She had a particular set of music that she wanted at the funeral. “Memories” from Cats, and “Don’t Cry For Me Argentina” from Evita. Big, loud, brassy numbers. Laptop was down, but I figured out how to burn the CDs on Dad’s laptop. My Harvard computer science degree came in handy for my stepmother’s funeral.
I could handle the service, no problem. Standard Catholic mass. Lots of cookie-cutter sisters pressed like Whitman white chocolates into the front row, all sobbing delicately into Kleenex. Sit-stand-kneel, sing number 865 from the hymnal. I even took communion with the bunch of them, and did not burst into flames. I ate the body of Christ and thought of zombies.
There was a gullet-stuffing potluck after the funeral. Even after everyone had eaten all the Sam’s Club Value Cashews and cole slaw and four-cheese sandwiches and Vienna sausages on plastic toothpicks, even then, there were two party trays of fatty ham and roast-beef sandwiches left over. Somehow the trays came to my dad’s house. I tried to throw them away, but my brother and my father reacted violently. “You so much as make a move to throw out that party tray, and I’ll break your neck,” snarled my brother. He kept it for a day, ate one sandwich from it, and threw it away himself. Something about West Virginia and wasted food. I’ll explain it to you someday. If you lived here, you would already understand.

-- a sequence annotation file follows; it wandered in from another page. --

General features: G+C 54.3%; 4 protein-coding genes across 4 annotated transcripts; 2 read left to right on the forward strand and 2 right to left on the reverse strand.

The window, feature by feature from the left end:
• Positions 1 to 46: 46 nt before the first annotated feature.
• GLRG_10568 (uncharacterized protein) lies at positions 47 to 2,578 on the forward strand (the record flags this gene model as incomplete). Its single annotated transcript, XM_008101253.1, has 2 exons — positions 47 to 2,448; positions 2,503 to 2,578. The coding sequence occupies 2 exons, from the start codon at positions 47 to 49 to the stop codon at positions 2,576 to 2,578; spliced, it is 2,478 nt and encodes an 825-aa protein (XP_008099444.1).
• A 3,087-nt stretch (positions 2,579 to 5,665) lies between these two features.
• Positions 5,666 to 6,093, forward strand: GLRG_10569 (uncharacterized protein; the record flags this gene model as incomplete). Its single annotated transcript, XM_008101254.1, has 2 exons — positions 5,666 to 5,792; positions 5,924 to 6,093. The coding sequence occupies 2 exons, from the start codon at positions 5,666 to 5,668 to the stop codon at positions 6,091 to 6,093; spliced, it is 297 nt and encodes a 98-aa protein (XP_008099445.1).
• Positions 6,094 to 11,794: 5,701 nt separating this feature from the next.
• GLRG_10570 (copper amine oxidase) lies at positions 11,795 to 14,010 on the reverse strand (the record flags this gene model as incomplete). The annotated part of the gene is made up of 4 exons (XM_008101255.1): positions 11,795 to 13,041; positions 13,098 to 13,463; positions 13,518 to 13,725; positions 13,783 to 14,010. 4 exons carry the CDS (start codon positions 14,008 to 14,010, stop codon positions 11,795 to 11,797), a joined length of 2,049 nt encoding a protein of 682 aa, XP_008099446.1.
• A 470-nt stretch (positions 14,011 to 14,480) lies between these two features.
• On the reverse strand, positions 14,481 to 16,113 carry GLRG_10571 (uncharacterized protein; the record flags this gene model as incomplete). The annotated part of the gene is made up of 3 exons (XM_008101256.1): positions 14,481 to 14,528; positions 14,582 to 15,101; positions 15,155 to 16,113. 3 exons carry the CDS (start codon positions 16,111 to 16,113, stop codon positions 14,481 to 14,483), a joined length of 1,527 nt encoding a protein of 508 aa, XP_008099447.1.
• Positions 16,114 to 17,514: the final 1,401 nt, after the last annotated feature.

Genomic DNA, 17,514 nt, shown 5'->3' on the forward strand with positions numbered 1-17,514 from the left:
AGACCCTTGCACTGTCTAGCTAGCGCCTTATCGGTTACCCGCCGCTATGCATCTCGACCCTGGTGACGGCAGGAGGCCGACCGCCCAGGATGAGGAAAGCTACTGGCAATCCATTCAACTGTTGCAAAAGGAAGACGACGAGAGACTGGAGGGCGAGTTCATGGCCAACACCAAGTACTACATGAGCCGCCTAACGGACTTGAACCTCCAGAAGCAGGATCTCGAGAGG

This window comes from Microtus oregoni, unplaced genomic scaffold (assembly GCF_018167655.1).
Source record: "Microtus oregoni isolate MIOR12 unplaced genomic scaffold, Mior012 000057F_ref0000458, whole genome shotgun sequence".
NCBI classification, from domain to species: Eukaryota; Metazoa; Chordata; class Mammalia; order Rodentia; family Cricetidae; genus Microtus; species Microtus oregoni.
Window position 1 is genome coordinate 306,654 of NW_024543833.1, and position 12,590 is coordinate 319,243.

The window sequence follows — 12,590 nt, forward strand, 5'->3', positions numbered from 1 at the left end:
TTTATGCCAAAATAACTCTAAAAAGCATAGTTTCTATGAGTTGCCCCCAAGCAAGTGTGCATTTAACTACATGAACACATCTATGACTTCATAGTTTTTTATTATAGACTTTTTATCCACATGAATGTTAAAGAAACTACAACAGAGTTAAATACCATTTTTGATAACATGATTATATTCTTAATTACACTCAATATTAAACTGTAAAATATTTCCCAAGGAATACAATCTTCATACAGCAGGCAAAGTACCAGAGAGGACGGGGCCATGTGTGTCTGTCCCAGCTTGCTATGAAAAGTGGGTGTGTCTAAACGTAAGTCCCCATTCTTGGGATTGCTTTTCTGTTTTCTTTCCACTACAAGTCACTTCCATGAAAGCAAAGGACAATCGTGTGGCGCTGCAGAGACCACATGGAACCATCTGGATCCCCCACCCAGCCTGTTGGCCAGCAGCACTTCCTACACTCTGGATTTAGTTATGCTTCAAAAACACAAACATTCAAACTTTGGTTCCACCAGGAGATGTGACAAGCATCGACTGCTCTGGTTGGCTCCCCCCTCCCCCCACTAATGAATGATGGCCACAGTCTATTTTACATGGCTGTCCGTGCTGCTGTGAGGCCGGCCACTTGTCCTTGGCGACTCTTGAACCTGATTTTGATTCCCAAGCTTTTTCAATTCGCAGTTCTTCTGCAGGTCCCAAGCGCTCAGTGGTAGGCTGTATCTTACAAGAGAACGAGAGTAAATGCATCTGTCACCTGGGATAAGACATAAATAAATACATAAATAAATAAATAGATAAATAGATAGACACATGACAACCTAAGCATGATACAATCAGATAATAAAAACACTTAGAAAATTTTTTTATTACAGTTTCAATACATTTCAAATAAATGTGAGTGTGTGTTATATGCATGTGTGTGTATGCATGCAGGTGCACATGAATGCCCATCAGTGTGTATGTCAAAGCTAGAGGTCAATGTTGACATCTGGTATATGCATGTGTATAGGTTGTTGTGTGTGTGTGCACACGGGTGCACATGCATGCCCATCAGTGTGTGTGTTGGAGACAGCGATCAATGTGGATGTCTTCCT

Flew to West Virginia a week ago, again. Death tours back east running into tens of thousands of dollars.
Dad is sad. I was ready for much worse; I was expecting full-on drinking binges and self-loathing and suicidality, like when we were kids. He’s focusing on helping others instead. He just got elected into an officer position down at the local AA branch. He laughs now and then.
E-mail says more layoffs at work. They fired fifteen people; do you think I could maybe re-do the schedule while I have down time? [Redacted.] Dad is worried about what he will eat. I taught him how to cook a steak, how to dice an onion, how to bake fish, and how to roast croutons.
House looks the same. Lots of leaves. You people in California don’t know leaves, and you don’t know sky. You should come visit, and you will see sky.
The sisters left, in a gossiping, nattering bunch and I was left with my brother, my father, and my Appalachian stoicism. I was actually doing fine until tonight, when I had to disassemble the pictures from the collage back into a photo album. That’s when it hit me. Death in the family. Sixth in three years.